On 9th April 1846 the Chesham Fire Brigade was officially founded when sixteen local townsmen met at the Crown Inn. Prior to this a volunteer service and other private services existed, employed by Chesham’s factories and other businesses.
The Chesham Fire Brigade was funded by a public subscription, with extinguishing expenses – such as the payment of the fire fighters, the hire of horses and fire extinguishing equipment – being covered by the property owner’s insurers.
In 1846 Chesham’s population was around 6,000 and fires were uncommon, with the Brigade’s logbooks recording only one of two fires a year. This was usually in relation to crops, with hay or wheat catching alight in the dry summers.
Small domestic incidents were generally taken care of by the homeowner and neighbours. As many homeowners were uninsured, they would have to pay any extinguishing expenses and replace any damage themselves. In this case the Parish and neighbours would often fundraise to support the cost.
Upon its formation, the Brigade’s uniform is thought to have consisted of a single-breasted tunic, light coloured trousers and wellington boots. Their equipment included buckets, ladders and two hand-operated fire engines that were kept in a shed on Wey Lane.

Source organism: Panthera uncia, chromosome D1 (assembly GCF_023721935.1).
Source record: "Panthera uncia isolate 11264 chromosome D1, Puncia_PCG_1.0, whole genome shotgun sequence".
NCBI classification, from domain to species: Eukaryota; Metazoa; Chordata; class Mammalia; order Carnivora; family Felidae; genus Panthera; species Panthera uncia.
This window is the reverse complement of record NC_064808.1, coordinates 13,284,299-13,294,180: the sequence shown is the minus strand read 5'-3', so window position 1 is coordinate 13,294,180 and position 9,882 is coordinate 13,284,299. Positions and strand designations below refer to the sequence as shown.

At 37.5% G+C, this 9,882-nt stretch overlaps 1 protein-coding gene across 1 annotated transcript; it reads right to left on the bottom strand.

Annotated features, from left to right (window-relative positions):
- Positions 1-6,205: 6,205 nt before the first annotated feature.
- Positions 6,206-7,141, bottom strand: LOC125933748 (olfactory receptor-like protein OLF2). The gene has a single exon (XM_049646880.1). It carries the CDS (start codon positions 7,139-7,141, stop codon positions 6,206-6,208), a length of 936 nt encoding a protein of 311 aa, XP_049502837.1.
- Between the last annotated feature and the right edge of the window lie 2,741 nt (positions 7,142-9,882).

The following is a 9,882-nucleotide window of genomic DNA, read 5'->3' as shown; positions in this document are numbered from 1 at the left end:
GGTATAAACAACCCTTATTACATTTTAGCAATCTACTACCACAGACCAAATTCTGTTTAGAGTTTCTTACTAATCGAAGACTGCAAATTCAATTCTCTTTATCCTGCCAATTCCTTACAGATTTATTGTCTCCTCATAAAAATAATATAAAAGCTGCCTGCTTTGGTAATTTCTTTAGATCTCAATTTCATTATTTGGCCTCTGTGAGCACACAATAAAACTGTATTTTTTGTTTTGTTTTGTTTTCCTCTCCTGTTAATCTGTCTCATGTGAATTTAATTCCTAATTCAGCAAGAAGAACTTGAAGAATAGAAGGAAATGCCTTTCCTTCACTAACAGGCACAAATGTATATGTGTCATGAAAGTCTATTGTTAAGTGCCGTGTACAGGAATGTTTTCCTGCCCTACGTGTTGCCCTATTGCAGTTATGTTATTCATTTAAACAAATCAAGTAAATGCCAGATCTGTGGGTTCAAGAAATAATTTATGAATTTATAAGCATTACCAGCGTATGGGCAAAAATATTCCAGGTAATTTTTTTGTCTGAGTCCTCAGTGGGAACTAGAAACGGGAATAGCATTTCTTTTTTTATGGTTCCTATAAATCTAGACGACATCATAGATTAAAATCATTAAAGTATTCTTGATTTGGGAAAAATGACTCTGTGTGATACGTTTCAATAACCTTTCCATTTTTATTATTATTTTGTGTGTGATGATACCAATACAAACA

Before mains water was introduced in 1884 the Brigade was dependent on water stored in wells, cisterns, ponds and rivers in order to extinguish fires.
The smaller of the Brigade’s hand-operated engines required six people to operate, whist the larger fire engine needed twelve.
By 1856 the Brigade’s equipment had fallen into disrepair and the Chesham Fire Brigade ceased to function.
As Britain’s population grew and industry developed, fires became more frequent and insurance companies became unwilling to cover the growing compensation. In Chesham the many factories and workshops posed a major fire risk, with their use of electrical machinery and stores of material such as timber.
Several large fires are recorded from the turn of the century, including a fire at Jesse Wright’s Woodenware Factory on Broad Street in 1907 and an incident at Long’s Boot Factory on Sunnyside Road in 1905.
Insurance companies reached out to the Government for support, leading to the Metropolitan Fire Brigade Act of 1865 and the formation of a new public body in London: the Metropolitan Fire Brigade. This development resulted in the reformation of the fire brigades in local authorities and in 1868 Chesham Fire Brigade was re-established.
Upon its reformation, the Brigade adopted new rules and regulations and a new uniform comprised of a tunic and leather belt. This was replaced in 1883 when the dark blue, double breasted tunics worn by London’s Metropolitan Fire Brigade were purchased. Boots were supplied by Chesham manufactures Plato and Moss, and later by Frank Baynham. The Brigade’s first helmets were made of leather but were replaced in 1904 by the distinctive brass helmets.
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